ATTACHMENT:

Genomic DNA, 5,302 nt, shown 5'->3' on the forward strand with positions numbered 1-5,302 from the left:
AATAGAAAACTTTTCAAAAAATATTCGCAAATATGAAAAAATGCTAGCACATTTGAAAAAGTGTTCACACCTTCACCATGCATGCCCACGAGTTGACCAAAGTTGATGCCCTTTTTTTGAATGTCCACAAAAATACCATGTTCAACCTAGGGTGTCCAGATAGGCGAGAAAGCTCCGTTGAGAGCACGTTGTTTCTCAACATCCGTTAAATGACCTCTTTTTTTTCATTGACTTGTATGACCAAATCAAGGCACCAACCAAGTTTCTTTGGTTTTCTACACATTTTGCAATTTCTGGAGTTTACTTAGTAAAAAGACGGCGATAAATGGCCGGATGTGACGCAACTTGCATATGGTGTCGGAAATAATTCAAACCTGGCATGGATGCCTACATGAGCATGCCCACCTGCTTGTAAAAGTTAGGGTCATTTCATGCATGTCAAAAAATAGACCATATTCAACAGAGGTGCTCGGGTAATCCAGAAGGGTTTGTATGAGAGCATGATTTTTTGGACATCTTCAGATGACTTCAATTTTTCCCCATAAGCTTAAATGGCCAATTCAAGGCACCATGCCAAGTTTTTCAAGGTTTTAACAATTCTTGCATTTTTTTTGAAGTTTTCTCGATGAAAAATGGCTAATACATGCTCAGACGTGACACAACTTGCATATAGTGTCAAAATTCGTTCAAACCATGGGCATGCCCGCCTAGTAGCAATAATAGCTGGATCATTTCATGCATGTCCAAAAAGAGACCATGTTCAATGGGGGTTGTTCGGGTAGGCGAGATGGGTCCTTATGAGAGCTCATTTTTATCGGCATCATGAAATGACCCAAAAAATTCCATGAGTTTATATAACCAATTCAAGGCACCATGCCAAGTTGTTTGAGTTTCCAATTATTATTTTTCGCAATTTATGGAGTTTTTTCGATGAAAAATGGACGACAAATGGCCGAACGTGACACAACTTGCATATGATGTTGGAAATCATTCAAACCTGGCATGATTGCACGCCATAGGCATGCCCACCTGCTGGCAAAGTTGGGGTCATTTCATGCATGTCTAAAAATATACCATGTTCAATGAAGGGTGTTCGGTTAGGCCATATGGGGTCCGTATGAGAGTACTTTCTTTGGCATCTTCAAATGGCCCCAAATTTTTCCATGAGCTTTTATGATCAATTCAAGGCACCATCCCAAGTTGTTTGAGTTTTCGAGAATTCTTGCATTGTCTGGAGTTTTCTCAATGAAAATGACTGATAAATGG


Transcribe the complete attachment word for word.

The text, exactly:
Genomic DNA, 5,302 nt, shown 5'->3' on the forward strand with positions numbered 1-5,302 from the left:
AATAGAAAACTTTTCAAAAAATATTCGCAAATATGAAAAAATGCTAGCACATTTGAAAAAGTGTTCACACCTTCACCATGCATGCCCACGAGTTGACCAAAGTTGATGCCCTTTTTTTGAATGTCCACAAAAATACCATGTTCAACCTAGGGTGTCCAGATAGGCGAGAAAGCTCCGTTGAGAGCACGTTGTTTCTCAACATCCGTTAAATGACCTCTTTTTTTTCATTGACTTGTATGACCAAATCAAGGCACCAACCAAGTTTCTTTGGTTTTCTACACATTTTGCAATTTCTGGAGTTTACTTAGTAAAAAGACGGCGATAAATGGCCGGATGTGACGCAACTTGCATATGGTGTCGGAAATAATTCAAACCTGGCATGGATGCCTACATGAGCATGCCCACCTGCTTGTAAAAGTTAGGGTCATTTCATGCATGTCAAAAAATAGACCATATTCAACAGAGGTGCTCGGGTAATCCAGAAGGGTTTGTATGAGAGCATGATTTTTTGGACATCTTCAGATGACTTCAATTTTTCCCCATAAGCTTAAATGGCCAATTCAAGGCACCATGCCAAGTTTTTCAAGGTTTTAACAATTCTTGCATTTTTTTTGAAGTTTTCTCGATGAAAAATGGCTAATACATGCTCAGACGTGACACAACTTGCATATAGTGTCAAAATTCGTTCAAACCATGGGCATGCCCGCCTAGTAGCAATAATAGCTGGATCATTTCATGCATGTCCAAAAAGAGACCATGTTCAATGGGGGTTGTTCGGGTAGGCGAGATGGGTCCTTATGAGAGCTCATTTTTATCGGCATCATGAAATGACCCAAAAAATTCCATGAGTTTATATAACCAATTCAAGGCACCATGCCAAGTTGTTTGAGTTTCCAATTATTATTTTTCGCAATTTATGGAGTTTTTTCGATGAAAAATGGACGACAAATGGCCGAACGTGACACAACTTGCATATGATGTTGGAAATCATTCAAACCTGGCATGATTGCACGCCATAGGCATGCCCACCTGCTGGCAAAGTTGGGGTCATTTCATGCATGTCTAAAAATATACCATGTTCAATGAAGGGTGTTCGGTTAGGCCATATGGGGTCCGTATGAGAGTACTTTCTTTGGCATCTTCAAATGGCCCCAAATTTTTCCATGAGCTTTTATGATCAATTCAAGGCACCATCCCAAGTTGTTTGAGTTTTCGAGAATTCTTGCATTGTCTGGAGTTTTCTCAATGAAAATGACTGATAAATGG